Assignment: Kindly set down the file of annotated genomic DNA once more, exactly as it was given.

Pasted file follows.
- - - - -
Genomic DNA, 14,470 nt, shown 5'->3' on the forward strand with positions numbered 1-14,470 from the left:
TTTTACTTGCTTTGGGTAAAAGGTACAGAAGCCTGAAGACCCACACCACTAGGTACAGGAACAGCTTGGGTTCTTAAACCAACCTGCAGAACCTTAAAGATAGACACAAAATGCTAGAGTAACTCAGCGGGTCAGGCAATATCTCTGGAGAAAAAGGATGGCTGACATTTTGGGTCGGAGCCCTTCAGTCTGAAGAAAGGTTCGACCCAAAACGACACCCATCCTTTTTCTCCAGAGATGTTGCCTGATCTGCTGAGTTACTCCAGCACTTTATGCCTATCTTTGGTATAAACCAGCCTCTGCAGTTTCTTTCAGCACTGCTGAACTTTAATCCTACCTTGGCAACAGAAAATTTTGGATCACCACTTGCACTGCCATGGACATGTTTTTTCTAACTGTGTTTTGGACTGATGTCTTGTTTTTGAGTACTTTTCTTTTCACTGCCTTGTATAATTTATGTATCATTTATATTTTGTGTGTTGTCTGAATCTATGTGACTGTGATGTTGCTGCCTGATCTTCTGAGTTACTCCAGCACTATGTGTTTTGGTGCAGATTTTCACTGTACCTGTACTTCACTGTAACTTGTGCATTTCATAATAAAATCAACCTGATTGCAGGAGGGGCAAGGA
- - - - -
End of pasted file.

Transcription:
Genomic DNA, 14,470 nt, shown 5'->3' on the forward strand with positions numbered 1-14,470 from the left:
TTTTACTTGCTTTGGGTAAAAGGTACAGAAGCCTGAAGACCCACACCACTAGGTACAGGAACAGCTTGGGTTCTTAAACCAACCTGCAGAACCTTAAAGATAGACACAAAATGCTAGAGTAACTCAGCGGGTCAGGCAATATCTCTGGAGAAAAAGGATGGCTGACATTTTGGGTCGGAGCCCTTCAGTCTGAAGAAAGGTTCGACCCAAAACGACACCCATCCTTTTTCTCCAGAGATGTTGCCTGATCTGCTGAGTTACTCCAGCACTTTATGCCTATCTTTGGTATAAACCAGCCTCTGCAGTTTCTTTCAGCACTGCTGAACTTTAATCCTACCTTGGCAACAGAAAATTTTGGATCACCACTTGCACTGCCATGGACATGTTTTTTCTAACTGTGTTTTGGACTGATGTCTTGTTTTTGAGTACTTTTCTTTTCACTGCCTTGTATAATTTATGTATCATTTATATTTTGTGTGTTGTCTGAATCTATGTGACTGTGATGTTGCTGCCTGATCTTCTGAGTTACTCCAGCACTATGTGTTTTGGTGCAGATTTTCACTGTACCTGTACTTCACTGTAACTTGTGCATTTCATAATAAAATCAACCTGATTGCAGGAGGGGCAAGGA